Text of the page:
Basilicata coast to coast: the perfect way to discover the region
Starts at Maratea, on the Tyrrhenian Sea
A trip round Basilicata can only begin here. Maratea, so beautiful that it is called “the pearl of the Tyrrhenian Sea”, looks out over the water and is surrounded by cliffs covered with Mediterranean vegetation. The striking sculpture of Christ the Redeemer is the symbol of the town.
In fine weather, you can enjoy views of crystal-clear water and spectacular towering cliffs. The Grotta di Marina di Maratea opens up a magical world of stalactites and stalagmites, and is one of many wonderful natural caves to be discovered here. Some of these are only accessible by sea and are true marvels to behold. Fiumicello beach, 2.5 miles from the centre, is a beautiful stretch of white sand. If white is not your favourite colour, a few miles away you can discover the famous “black beach”, with its dark-coloured sand and gravel. Also known as “the town of 44 churches”, Maratea is worth visiting at any time of year.
Our next destinations take us out into nature. An hour’s drive from Maratea brings you to Lake Laudemio, near the summit of Monte Sirino: a protected area where you can enjoy a hilltop walk among beech and alder trees, with the lake crowned by mountains.
Your next stop is the Parco Nazionale del Pollino, Italy’s largest protected national park and a UNESCO World Heritage Site, which stretches from the Tyrrhenian Sea to the Ionian Sea. Less than an hour’s drive from Maratea, you can explore the park by hiring a mountain bike or horse or by trekking.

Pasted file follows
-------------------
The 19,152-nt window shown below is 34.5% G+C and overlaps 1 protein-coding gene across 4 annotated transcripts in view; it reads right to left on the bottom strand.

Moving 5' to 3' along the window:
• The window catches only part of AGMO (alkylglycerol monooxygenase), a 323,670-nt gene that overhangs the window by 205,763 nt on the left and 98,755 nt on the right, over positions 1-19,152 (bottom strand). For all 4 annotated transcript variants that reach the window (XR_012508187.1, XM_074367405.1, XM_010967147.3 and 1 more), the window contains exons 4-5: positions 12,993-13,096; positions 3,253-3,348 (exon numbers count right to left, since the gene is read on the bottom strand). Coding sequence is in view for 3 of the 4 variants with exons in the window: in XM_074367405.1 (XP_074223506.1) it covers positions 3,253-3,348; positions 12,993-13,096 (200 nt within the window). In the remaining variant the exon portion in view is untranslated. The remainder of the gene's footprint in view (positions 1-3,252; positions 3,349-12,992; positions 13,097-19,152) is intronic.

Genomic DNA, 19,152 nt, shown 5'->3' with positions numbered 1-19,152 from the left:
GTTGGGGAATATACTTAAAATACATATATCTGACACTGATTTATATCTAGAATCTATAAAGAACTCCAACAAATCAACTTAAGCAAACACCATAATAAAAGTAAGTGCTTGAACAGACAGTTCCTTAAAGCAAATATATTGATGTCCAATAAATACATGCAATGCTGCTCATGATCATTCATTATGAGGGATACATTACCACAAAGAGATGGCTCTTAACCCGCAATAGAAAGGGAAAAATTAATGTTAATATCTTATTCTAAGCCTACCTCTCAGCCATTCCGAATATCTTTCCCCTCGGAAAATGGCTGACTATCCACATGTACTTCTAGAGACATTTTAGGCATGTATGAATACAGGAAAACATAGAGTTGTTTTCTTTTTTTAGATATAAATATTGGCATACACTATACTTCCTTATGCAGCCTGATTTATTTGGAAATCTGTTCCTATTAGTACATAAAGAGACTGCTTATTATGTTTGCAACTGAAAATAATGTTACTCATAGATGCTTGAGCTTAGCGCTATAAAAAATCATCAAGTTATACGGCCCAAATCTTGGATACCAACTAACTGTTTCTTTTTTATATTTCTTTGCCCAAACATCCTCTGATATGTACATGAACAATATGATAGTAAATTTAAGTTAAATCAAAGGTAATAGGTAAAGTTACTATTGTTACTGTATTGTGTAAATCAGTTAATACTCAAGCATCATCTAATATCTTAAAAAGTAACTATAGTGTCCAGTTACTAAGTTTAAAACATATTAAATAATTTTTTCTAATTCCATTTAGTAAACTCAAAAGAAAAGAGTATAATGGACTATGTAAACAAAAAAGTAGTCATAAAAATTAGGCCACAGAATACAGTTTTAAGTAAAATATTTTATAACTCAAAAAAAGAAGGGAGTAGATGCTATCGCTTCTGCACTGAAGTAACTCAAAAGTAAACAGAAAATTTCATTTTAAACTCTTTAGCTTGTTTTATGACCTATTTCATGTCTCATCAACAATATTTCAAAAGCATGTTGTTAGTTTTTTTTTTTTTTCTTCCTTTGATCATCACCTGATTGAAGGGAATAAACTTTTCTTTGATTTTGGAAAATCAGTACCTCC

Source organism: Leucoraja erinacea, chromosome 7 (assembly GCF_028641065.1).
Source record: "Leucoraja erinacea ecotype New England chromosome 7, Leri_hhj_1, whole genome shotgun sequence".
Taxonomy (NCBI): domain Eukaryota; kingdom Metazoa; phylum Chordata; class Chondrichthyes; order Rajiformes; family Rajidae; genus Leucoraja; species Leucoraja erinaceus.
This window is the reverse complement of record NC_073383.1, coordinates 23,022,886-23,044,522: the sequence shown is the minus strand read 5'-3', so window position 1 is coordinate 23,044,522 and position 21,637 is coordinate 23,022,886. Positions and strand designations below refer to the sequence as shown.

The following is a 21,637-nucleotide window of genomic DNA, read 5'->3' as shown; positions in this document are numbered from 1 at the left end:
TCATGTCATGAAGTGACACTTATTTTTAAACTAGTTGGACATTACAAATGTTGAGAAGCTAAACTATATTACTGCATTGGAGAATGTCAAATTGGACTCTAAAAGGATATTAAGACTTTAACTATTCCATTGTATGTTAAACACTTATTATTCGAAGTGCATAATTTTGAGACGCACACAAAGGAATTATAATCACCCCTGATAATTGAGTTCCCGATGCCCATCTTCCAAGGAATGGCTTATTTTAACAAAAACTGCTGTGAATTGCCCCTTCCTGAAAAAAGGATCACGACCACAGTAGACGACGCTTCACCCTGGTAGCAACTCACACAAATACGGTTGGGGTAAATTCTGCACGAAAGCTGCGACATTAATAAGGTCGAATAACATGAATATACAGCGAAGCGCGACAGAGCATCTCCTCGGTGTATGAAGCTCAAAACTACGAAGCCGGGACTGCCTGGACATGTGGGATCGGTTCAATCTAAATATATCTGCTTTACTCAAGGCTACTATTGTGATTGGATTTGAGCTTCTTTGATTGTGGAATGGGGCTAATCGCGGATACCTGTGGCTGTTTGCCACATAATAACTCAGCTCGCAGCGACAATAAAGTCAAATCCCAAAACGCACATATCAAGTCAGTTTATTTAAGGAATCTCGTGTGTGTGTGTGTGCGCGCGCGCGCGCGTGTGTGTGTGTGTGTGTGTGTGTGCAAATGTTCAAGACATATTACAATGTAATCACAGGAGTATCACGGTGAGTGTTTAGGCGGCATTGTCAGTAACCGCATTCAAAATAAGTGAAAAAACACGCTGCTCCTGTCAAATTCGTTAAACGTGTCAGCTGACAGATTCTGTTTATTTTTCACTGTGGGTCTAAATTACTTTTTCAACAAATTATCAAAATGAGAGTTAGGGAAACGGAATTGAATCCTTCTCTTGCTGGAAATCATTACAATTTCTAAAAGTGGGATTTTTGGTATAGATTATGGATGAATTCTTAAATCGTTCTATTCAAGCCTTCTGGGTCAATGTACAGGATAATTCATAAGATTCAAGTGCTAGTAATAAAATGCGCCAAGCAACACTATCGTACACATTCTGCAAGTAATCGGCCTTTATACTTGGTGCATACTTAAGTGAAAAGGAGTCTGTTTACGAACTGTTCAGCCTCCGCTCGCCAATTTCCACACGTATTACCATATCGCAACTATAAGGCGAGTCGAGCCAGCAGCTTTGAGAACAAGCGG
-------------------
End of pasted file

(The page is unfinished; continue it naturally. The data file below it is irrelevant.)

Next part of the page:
Towards the Val d’Agri
As you head northwards from the Pollino national park (perhaps crossing the world’s longest simple Tibetan bridge at Castelsaraceno), you will enter the Val d’Agri. Stop and admire the beautiful scenery of Lake Pietra del Pertusillo, part of the Appennino Lucano - Val d’Agri - Lagonegrese National Park.
Take a walk or mountain bike along the banks, home to a riot of chestnut, oak and beech trees and hawthorn bushes. Lift your eyes to catch the not uncommon sight of herons and storks in flight, including the very rare black stork which nests in Lucania’s parks. As you travel through the mountains of the Val d’Agri, you will come across remote villages. These include the mountain village of Tramutola, one of the stops in the film Basilicata coast to coast.
Leave the lush coastal region behind as you enter a completely different terrain, in the inland heart of the region where clay is king. This is a mesmerising lunar landscape of deep gorges and pinnacles, with rocks in all shapes and sizes. Visit Aliano, a mountain village at the valley head, with fewer than 1,000 inhabitants. The stone houses make it feel like the village is frozen in the past. Aliano is home to the Carlo Levi Literary Park, in honour of the writer who was exiled here for his alleged anti-fascist activities. This is also a great place for a stop at the trattoria: order traditional local dishes such as Rascatell, fresh pasta served with hearty sauces, broad beans and chicory, or soup with meatballs and pecorino cheese.
Continue just a few miles further north and you will reach one of the most famous places in the world: Matera and its famous Sassi. This spectacle is a UNESCO World Heritage Site, where houses are carved out of the rock, creating an extraordinary landscape. Sleep in one of the cave houses and savour the cultural atmosphere that now characterises the city. Since being named European Capital of Culture 2019, regular theatrical performances in a powerfully evocative setting, concerts and a multitude of other events take place.
And finally the Ionian Sea
You have to turn back towards the south to finally reach our destination: the Ionian coast. Head for the Plain of Metapontum, named for this town of Magna Graecia which is rich in archaeological finds and monuments. From here you can spot the sea: calm, clear and shallow. Relax at one of the well-equipped lidos, or take a summer boat trip from the marinas at Pisticci and Policoro. Here in ancient Heraclea, you can alternate between cultural tourism, natural excursions to Europe’s only rainforest and, in summer, a comfortable beach life on the long, sandy shore, which is never crowded. And right on the waterfront, charming restaurants and bars overlooking the sea await you.